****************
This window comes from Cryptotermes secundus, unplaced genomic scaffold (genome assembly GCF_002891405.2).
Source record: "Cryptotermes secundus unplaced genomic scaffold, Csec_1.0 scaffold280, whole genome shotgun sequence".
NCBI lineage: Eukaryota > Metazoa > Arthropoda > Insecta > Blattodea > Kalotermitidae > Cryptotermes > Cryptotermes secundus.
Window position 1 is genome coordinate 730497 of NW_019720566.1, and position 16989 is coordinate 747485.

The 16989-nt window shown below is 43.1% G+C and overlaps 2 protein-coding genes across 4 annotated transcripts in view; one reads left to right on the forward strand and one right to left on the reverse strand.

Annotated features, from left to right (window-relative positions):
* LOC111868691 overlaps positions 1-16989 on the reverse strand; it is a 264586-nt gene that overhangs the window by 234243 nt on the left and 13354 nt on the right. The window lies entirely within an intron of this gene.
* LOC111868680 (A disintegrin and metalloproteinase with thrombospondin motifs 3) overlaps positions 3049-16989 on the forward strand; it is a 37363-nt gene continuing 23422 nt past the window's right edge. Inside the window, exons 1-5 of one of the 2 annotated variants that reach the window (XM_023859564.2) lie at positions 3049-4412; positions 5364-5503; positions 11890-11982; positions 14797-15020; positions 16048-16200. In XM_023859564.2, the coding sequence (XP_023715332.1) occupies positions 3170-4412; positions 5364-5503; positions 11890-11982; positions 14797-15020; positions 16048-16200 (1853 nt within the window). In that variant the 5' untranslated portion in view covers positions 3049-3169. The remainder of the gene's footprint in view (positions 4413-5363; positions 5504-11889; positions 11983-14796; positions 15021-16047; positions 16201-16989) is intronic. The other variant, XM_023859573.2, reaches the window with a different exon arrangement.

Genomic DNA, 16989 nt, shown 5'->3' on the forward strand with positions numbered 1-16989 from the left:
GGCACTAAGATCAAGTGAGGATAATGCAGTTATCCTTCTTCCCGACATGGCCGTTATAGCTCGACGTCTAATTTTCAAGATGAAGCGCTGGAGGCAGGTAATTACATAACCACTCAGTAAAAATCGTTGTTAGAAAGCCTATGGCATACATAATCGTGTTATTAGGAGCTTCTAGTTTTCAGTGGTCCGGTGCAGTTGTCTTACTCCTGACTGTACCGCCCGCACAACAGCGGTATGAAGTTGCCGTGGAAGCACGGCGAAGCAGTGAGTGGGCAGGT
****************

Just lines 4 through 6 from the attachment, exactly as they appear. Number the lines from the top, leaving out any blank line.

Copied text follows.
Window position 1 is genome coordinate 730497 of NW_019720566.1, and position 16989 is coordinate 747485.

The 16989-nt window shown below is 43.1% G+C and overlaps 2 protein-coding genes across 4 annotated transcripts in view; one reads left to right on the forward strand and one right to left on the reverse strand.

Annotated features, from left to right (window-relative positions):